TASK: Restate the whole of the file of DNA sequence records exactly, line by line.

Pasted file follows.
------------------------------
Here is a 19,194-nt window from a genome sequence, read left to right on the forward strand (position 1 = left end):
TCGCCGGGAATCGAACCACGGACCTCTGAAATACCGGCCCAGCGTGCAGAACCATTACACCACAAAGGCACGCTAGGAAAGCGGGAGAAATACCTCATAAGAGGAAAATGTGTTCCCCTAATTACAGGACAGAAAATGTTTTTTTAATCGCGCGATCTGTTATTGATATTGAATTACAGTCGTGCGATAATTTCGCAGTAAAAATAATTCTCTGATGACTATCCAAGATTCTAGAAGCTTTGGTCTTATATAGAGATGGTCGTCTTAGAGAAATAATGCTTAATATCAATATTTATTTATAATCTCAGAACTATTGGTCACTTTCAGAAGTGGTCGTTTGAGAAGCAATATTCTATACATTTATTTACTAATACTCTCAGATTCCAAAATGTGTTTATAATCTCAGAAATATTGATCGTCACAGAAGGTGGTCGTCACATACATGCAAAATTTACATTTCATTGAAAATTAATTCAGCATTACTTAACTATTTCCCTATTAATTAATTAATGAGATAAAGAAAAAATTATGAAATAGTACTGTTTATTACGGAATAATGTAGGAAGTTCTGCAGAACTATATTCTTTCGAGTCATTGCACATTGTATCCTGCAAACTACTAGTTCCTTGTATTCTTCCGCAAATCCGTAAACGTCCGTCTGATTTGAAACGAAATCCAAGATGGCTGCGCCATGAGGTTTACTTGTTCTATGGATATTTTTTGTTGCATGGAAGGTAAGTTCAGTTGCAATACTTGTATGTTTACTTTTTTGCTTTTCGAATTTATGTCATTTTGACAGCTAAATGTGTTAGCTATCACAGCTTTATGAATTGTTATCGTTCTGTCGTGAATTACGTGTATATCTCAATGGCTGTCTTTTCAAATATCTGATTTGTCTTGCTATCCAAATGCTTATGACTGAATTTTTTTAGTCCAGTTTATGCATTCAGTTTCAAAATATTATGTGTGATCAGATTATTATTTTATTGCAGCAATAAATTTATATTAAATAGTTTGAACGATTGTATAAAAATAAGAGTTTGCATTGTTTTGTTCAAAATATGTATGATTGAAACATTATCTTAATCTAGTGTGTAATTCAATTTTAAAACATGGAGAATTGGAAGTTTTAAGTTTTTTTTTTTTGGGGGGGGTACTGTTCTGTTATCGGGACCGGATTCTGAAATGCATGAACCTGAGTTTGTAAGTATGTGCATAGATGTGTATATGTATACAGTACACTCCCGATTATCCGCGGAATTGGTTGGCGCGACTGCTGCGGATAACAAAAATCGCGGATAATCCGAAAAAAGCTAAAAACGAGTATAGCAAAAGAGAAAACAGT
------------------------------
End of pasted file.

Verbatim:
Here is a 19,194-nt window from a genome sequence, read left to right on the forward strand (position 1 = left end):
TCGCCGGGAATCGAACCACGGACCTCTGAAATACCGGCCCAGCGTGCAGAACCATTACACCACAAAGGCACGCTAGGAAAGCGGGAGAAATACCTCATAAGAGGAAAATGTGTTCCCCTAATTACAGGACAGAAAATGTTTTTTTAATCGCGCGATCTGTTATTGATATTGAATTACAGTCGTGCGATAATTTCGCAGTAAAAATAATTCTCTGATGACTATCCAAGATTCTAGAAGCTTTGGTCTTATATAGAGATGGTCGTCTTAGAGAAATAATGCTTAATATCAATATTTATTTATAATCTCAGAACTATTGGTCACTTTCAGAAGTGGTCGTTTGAGAAGCAATATTCTATACATTTATTTACTAATACTCTCAGATTCCAAAATGTGTTTATAATCTCAGAAATATTGATCGTCACAGAAGGTGGTCGTCACATACATGCAAAATTTACATTTCATTGAAAATTAATTCAGCATTACTTAACTATTTCCCTATTAATTAATTAATGAGATAAAGAAAAAATTATGAAATAGTACTGTTTATTACGGAATAATGTAGGAAGTTCTGCAGAACTATATTCTTTCGAGTCATTGCACATTGTATCCTGCAAACTACTAGTTCCTTGTATTCTTCCGCAAATCCGTAAACGTCCGTCTGATTTGAAACGAAATCCAAGATGGCTGCGCCATGAGGTTTACTTGTTCTATGGATATTTTTTGTTGCATGGAAGGTAAGTTCAGTTGCAATACTTGTATGTTTACTTTTTTGCTTTTCGAATTTATGTCATTTTGACAGCTAAATGTGTTAGCTATCACAGCTTTATGAATTGTTATCGTTCTGTCGTGAATTACGTGTATATCTCAATGGCTGTCTTTTCAAATATCTGATTTGTCTTGCTATCCAAATGCTTATGACTGAATTTTTTTAGTCCAGTTTATGCATTCAGTTTCAAAATATTATGTGTGATCAGATTATTATTTTATTGCAGCAATAAATTTATATTAAATAGTTTGAACGATTGTATAAAAATAAGAGTTTGCATTGTTTTGTTCAAAATATGTATGATTGAAACATTATCTTAATCTAGTGTGTAATTCAATTTTAAAACATGGAGAATTGGAAGTTTTAAGTTTTTTTTTTTTGGGGGGGGTACTGTTCTGTTATCGGGACCGGATTCTGAAATGCATGAACCTGAGTTTGTAAGTATGTGCATAGATGTGTATATGTATACAGTACACTCCCGATTATCCGCGGAATTGGTTGGCGCGACTGCTGCGGATAACAAAAATCGCGGATAATCCGAAAAAAGCTAAAAACGAGTATAGCAAAAGAGAAAACAGT